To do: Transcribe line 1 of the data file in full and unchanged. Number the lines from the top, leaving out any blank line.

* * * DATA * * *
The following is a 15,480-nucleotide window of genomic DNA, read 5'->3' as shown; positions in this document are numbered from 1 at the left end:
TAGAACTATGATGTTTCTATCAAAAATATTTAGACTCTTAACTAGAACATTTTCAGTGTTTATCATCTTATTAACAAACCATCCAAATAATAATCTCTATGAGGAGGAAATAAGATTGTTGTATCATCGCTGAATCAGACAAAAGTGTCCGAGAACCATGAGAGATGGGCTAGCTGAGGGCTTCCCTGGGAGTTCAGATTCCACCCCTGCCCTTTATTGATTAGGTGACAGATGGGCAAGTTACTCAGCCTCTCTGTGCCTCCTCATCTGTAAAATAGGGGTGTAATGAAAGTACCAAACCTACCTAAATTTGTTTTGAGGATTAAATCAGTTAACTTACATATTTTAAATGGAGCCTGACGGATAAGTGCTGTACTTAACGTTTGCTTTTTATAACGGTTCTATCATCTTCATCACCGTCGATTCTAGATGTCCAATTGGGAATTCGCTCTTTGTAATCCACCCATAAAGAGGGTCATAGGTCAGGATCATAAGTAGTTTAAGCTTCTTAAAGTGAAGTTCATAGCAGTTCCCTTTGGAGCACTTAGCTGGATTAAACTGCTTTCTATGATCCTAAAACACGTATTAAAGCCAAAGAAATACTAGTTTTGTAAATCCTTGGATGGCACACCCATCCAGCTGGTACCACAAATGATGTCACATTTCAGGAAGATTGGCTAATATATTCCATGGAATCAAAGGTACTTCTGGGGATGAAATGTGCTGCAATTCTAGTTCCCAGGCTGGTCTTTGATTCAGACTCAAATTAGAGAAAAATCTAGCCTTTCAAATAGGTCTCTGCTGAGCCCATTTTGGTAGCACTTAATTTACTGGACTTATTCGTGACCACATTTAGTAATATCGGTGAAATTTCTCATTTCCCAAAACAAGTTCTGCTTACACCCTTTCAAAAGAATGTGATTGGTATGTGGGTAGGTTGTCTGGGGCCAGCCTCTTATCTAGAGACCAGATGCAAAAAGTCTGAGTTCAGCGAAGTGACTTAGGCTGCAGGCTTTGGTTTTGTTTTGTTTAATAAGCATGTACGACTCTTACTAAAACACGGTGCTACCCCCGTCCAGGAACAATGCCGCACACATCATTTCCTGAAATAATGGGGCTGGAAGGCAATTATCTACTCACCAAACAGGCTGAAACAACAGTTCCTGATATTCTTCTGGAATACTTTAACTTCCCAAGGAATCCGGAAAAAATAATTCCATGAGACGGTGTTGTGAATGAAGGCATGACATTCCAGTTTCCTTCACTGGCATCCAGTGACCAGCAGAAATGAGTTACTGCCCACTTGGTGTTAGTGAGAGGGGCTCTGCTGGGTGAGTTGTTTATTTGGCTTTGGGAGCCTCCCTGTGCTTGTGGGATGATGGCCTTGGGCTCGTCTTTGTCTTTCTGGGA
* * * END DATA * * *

The following is a 15,480-nucleotide window of genomic DNA, read 5'->3' as shown; positions in this document are numbered from 1 at the left end: